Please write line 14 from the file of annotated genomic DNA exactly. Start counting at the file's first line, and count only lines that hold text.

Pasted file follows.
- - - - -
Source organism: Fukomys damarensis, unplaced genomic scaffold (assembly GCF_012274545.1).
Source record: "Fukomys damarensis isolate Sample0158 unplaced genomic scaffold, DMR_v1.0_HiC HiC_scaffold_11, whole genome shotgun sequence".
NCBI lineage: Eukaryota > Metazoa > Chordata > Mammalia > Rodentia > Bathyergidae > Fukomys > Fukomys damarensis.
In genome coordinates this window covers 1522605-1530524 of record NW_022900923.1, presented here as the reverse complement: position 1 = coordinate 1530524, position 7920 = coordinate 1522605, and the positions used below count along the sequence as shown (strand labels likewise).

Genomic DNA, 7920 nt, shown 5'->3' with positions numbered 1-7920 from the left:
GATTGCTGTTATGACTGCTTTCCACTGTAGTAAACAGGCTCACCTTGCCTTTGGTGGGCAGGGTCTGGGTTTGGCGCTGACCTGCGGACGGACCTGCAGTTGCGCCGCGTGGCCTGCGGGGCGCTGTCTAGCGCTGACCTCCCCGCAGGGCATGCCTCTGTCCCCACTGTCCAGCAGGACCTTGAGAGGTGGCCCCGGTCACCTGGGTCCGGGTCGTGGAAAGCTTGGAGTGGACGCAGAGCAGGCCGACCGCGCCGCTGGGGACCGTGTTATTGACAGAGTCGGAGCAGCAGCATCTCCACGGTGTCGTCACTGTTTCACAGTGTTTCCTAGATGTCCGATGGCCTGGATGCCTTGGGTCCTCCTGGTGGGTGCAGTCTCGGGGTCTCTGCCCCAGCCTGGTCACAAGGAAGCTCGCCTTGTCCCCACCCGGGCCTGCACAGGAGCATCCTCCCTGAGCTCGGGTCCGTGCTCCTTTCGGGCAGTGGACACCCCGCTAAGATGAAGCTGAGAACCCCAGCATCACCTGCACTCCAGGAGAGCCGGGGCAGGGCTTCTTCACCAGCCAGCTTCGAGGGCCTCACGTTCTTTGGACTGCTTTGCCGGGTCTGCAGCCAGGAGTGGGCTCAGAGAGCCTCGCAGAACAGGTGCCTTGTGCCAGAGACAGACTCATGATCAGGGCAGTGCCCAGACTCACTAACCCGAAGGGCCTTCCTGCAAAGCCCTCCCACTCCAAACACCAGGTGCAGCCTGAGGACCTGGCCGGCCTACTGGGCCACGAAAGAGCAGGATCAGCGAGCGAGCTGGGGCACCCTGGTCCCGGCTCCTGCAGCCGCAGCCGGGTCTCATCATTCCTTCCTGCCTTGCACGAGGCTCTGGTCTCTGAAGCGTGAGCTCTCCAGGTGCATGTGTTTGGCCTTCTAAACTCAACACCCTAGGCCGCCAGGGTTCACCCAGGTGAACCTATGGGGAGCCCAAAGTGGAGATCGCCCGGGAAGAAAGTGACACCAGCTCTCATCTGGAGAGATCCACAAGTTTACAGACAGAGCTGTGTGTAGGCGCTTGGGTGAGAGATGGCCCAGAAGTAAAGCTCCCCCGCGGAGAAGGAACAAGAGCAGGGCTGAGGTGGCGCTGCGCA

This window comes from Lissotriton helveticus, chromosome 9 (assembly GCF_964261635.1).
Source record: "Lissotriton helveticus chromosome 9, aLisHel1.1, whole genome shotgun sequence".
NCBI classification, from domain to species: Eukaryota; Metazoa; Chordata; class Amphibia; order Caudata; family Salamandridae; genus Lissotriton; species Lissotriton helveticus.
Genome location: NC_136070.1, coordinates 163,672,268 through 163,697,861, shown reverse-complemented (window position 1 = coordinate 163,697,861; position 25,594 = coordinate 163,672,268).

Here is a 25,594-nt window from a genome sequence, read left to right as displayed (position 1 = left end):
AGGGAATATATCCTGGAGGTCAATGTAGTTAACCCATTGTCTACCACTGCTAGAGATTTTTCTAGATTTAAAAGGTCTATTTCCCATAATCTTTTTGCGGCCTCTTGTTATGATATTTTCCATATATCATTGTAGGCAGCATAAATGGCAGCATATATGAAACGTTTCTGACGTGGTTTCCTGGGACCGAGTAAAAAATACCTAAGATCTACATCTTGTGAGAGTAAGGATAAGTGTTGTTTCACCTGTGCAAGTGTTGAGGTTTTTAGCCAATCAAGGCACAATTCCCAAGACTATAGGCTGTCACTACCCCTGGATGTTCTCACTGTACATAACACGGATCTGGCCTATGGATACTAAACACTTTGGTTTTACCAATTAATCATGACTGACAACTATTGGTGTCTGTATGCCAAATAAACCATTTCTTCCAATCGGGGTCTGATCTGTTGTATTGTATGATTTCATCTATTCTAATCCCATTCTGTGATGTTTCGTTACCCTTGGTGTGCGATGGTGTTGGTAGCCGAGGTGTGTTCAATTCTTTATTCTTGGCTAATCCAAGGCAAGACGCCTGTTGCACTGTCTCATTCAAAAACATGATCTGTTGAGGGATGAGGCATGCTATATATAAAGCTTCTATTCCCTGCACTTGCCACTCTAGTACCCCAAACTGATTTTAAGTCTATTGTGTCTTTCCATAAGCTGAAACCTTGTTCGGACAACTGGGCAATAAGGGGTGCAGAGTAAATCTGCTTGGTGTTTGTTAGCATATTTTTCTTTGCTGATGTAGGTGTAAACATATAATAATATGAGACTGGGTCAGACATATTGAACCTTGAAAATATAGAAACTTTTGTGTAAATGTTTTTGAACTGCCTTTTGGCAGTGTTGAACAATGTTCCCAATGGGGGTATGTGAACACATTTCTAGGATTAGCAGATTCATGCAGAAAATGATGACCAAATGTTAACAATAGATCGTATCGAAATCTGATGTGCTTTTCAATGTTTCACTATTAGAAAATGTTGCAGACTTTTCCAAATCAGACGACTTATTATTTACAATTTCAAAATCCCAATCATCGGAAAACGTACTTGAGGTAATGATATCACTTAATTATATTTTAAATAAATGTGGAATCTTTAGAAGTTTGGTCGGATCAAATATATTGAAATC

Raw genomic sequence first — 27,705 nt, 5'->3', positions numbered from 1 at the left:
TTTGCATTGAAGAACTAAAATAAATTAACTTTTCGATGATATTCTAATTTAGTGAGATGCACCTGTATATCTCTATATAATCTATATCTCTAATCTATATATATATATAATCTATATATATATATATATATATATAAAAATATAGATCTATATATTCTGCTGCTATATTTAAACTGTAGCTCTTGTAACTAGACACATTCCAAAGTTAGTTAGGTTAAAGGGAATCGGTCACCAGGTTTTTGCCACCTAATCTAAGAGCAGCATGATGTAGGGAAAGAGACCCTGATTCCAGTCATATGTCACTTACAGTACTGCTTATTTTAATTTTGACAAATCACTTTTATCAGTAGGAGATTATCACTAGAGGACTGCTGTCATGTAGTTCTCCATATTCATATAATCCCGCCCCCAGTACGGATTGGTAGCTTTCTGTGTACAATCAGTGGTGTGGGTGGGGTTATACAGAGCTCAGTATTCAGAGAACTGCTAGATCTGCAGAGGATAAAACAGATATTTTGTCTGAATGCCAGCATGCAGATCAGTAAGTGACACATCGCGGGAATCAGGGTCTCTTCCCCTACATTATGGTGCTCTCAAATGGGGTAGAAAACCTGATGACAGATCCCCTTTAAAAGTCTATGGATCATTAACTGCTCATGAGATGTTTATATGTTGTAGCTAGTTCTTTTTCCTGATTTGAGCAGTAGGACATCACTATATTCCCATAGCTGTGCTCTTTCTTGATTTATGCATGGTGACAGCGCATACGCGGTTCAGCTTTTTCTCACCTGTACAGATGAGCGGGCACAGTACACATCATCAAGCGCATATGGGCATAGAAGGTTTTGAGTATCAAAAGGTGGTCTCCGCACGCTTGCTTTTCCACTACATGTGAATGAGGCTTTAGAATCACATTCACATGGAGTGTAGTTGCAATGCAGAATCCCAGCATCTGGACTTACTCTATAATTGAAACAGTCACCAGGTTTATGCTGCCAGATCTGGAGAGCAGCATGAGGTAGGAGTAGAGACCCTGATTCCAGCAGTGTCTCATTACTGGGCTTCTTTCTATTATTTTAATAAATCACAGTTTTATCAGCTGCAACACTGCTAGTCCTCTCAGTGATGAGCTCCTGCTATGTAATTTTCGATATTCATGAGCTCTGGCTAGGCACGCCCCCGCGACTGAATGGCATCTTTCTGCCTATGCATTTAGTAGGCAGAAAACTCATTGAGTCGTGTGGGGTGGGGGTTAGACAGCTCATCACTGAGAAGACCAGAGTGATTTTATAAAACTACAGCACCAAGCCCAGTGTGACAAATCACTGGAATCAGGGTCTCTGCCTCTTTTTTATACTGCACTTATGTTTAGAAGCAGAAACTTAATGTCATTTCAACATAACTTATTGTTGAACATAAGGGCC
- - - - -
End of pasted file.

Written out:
TTTGCATTGAAGAACTAAAATAAATTAACTTTTCGATGATATTCTAATTTAGTGAGATGCACCTGTATATCTCTATATAATCTATATCTCTAATCTATATATATATATAATCTATATATATATATATATATATATAAAAATATAGATCTATATATTCTGCTGCTATATTTAAACTGTAGCTCTTGTAACTAGACACATTCCAAAGTTAGTTAGGTTAAAGGGAATCGGTCACCAGGTTTTTGCCACCTAATCTAAGAGCAGCATGATGTAGGGAAAGAGACCCTGATTCCAGTCATATGTCACTTACAGTACTGCTTATTTTAATTTTGACAAATCACTTTTATCAGTAGGAGATTATCACTAGAGGACTGCTGTCATGTAGTTCTCCATATTCATATAATCCCGCCCCCAGTACGGATTGGTAGCTTTCTGTGTACAATCAGTGGTGTGGGTGGGGTTATACAGAGCTCAGTATTCAGAGAACTGCTAGATCTGCAGAGGATAAAACAGATATTTTGTCTGAATGCCAGCATGCAGATCAGTAAGTGACACATCGCGGGAATCAGGGTCTCTTCCCCTACATTATGGTGCTCTCAAATGGGGTAGAAAACCTGATGACAGATCCCCTTTAAAAGTCTATGGATCATTAACTGCTCATGAGATGTTTATATGTTGTAGCTAGTTCTTTTTCCTGATTTGAGCAGTAGGACATCACTATATTCCCATAGCTGTGCTCTTTCTTGATTTATGCATGGTGACAGCGCATACGCGGTTCAGCTTTTTCTCACCTGTACAGATGAGCGGGCACAGTACACATCATCAAGCGCATATGGGCATAGAAGGTTTTGAGTATCAAAAGGTGGTCTCCGCACGCTTGCTTTTCCACTACATGTGAATGAGGCTTTAGAATCACATTCACATGGAGTGTAGTTGCAATGCAGAATCCCAGCATCTGGACTTACTCTATAATTGAAACAGTCACCAGGTTTATGCTGCCAGATCTGGAGAGCAGCATGAGGTAGGAGTAGAGACCCTGATTCCAGCAGTGTCTCATTACTGGGCTTCTTTCTATTATTTTAATAAATCACAGTTTTATCAGCTGCAACACTGCTAGTCCTCTCAGTGATGAGCTCCTGCTATGTAATTTTCGATATTCATGAGCTCTGGCTAGGCACGCCCCCGCGACTGAATGGCATCTTTCTGCCTATGCATTTAGTAGGCAGAAAACTCATTGAGTCGTGTGGGGTGGGGGTTAGACAGCTCATCACTGAGAAGACCAGAGTGATTTTATAAAACTACAGCACCAAGCCCAGTGTGACAAATCACTGGAATCAGGGTCTCTGCCTCTTTTTTATACTGCACTTATGTTTAGAAGCAGAAACTTAATGTCATTTCAACATAACTTATTGTTGAACATAAGGGCC